Sex is a part of life. But is it all there is to life? Has our culture become so saturated in a sexualized way of approaching women that we can no longer view them as real people with an important perspective to share? As serious leaders? As intelligent agents of change, hope and purpose? I've begun to ask these questions even more after watching the eye-opening (and sometimes graphic) documentary Miss Representation (available on Netflix streaming currently). Jennifer Siebel put this film together because of her deep concerns for her daughter as she looked at the way women were treated in the media. She realized how powerful the images we see day after day on our screens can be to us. She wanted to challenge the norms and raise a clarion call for higher standards. She also wanted to challenge us all to consider what the media norms for the portrayal of women say to our culture about women in leadership. Do they keep us from taking women in leadership seriously? How can we change that?
I find myself wondering, with Siebel, not only how the media affects my daughter's body image and self esteem but also how it impacts what she wants to do with her life and whether she feels that she can be taken seriously in a world that talks more about Hillary Clinton's pantsuits and Sarah Palin's beauty queen looks than the substance of their arguments. And I wonder how the media impacts the experiences of women in ministry too. I was once a woman in pastoral leadership. Did the men who I led see me as a serious person with intelligence and serious thoughts? Or did they see me as a girl who needed to keep house, look pretty and leave the serious thoughts to the boys? If I had to guess, I'd say that I think that there were probably some of both mindsets.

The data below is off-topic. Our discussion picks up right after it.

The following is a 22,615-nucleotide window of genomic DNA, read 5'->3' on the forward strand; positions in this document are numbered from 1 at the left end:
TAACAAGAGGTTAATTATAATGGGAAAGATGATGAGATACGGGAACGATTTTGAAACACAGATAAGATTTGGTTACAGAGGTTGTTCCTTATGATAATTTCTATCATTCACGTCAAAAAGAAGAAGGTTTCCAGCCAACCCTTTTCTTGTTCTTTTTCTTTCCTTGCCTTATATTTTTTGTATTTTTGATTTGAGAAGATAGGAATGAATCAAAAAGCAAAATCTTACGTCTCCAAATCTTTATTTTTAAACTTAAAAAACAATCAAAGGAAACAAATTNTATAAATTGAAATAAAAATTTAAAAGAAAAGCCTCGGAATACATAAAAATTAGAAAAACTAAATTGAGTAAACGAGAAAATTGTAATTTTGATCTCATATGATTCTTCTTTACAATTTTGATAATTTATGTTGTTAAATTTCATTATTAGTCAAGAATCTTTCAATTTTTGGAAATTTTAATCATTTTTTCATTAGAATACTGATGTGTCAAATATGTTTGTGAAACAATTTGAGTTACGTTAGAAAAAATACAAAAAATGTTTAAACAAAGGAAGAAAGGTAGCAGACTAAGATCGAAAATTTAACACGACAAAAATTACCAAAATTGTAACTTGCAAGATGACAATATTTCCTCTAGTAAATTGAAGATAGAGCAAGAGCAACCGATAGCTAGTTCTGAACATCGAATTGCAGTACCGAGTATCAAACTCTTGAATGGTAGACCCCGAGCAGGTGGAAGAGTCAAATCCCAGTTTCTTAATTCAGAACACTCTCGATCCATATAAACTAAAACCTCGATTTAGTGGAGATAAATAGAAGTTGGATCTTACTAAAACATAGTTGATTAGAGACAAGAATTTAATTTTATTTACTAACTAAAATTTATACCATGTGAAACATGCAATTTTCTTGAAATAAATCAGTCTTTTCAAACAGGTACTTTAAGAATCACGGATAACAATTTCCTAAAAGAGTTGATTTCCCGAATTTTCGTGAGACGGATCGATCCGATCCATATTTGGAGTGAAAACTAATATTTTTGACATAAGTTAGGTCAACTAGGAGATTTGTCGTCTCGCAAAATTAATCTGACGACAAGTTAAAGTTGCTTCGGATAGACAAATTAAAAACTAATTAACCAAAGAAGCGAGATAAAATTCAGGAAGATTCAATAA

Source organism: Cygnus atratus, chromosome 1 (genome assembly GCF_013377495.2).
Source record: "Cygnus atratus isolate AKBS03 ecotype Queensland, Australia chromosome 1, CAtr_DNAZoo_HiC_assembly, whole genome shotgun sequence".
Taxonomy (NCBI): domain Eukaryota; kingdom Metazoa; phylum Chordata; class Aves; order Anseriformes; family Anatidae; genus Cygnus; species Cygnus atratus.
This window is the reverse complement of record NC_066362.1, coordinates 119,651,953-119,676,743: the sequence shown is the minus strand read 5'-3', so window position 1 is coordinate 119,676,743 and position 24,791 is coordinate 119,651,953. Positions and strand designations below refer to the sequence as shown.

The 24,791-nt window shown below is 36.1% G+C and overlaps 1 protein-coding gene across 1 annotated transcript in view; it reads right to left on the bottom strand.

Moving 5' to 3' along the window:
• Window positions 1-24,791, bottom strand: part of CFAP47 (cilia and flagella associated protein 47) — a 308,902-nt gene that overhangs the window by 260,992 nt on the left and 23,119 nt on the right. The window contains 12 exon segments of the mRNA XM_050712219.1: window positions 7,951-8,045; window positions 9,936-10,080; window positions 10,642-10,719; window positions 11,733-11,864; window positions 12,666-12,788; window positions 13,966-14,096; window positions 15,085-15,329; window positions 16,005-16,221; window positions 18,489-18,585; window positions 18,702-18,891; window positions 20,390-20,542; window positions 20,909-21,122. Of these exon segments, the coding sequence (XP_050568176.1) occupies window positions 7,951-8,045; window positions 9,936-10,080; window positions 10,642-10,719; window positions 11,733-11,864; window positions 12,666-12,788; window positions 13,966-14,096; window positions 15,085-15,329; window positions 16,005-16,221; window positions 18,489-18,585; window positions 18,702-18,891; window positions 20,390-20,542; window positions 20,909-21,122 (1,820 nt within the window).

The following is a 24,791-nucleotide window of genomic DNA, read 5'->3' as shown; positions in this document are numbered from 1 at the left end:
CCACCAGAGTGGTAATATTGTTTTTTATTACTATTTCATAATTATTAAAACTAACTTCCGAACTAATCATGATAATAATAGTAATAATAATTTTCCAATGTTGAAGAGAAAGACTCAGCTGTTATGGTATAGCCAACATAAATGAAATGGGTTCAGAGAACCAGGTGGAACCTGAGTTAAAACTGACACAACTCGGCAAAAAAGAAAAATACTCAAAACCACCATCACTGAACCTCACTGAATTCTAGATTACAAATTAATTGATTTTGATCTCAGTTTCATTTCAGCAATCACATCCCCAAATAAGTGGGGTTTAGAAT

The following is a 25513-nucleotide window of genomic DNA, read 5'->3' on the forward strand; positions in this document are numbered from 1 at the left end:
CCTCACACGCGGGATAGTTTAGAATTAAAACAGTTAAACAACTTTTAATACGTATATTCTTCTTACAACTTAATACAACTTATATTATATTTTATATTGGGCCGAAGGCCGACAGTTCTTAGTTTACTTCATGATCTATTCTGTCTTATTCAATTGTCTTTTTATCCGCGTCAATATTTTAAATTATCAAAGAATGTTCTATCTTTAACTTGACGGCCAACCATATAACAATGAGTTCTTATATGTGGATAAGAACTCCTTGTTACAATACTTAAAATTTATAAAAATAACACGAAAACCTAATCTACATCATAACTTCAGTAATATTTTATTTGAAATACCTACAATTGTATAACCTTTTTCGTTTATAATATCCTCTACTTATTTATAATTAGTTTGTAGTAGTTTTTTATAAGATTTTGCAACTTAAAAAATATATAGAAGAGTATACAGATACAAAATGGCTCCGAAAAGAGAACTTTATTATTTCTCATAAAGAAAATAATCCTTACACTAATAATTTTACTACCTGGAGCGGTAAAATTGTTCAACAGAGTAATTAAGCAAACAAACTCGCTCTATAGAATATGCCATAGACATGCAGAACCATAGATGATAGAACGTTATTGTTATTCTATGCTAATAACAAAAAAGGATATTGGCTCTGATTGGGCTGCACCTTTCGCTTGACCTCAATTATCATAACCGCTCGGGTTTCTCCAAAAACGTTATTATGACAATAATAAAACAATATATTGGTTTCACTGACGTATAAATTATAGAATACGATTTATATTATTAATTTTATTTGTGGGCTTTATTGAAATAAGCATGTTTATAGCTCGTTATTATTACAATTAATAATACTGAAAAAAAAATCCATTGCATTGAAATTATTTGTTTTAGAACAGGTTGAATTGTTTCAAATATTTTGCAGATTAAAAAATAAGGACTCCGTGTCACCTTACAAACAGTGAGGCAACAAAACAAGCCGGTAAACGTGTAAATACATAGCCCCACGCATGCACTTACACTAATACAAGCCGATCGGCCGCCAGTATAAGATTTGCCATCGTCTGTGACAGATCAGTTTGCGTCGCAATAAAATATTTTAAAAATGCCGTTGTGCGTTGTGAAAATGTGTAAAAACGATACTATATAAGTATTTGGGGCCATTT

I don't know exactly what we do to change things. But I have a couple of goals for my daughter and son as I seek to shape their view of women. First of all, I hope to encourage them to view worthy, edifying television and movies. Although I will seek age-appropriate viewing, this does not mean that I will look for what is the most squeaky-clean as my only concern but rather that I will look for media to consume that uplifts worthy values and worthy people, that shows the consequences of bad choices, and that stirs imagination and thought. I will also hope to seek out projects that give a positive view of women. Secondly, I hope to engage my kids in discussion about what we see on the screen. We won't always agree with everything we see and I don't believe in throwing out the baby with the bathwater. If the majority of a show is good, I won't abandon it because of one distasteful element. But I will (and already do) talk to my kids about what we see, what is worthy, what is not, and why. I will teach them to analyze what they see instead of just accepting it whole-sale.
And I will hope for many more worthy television programs like The West Wing.
What about you? How do you navigate the challenges of media and the portrayal of women with your kids? What shows or movies have you found to be especially worthy and edifying?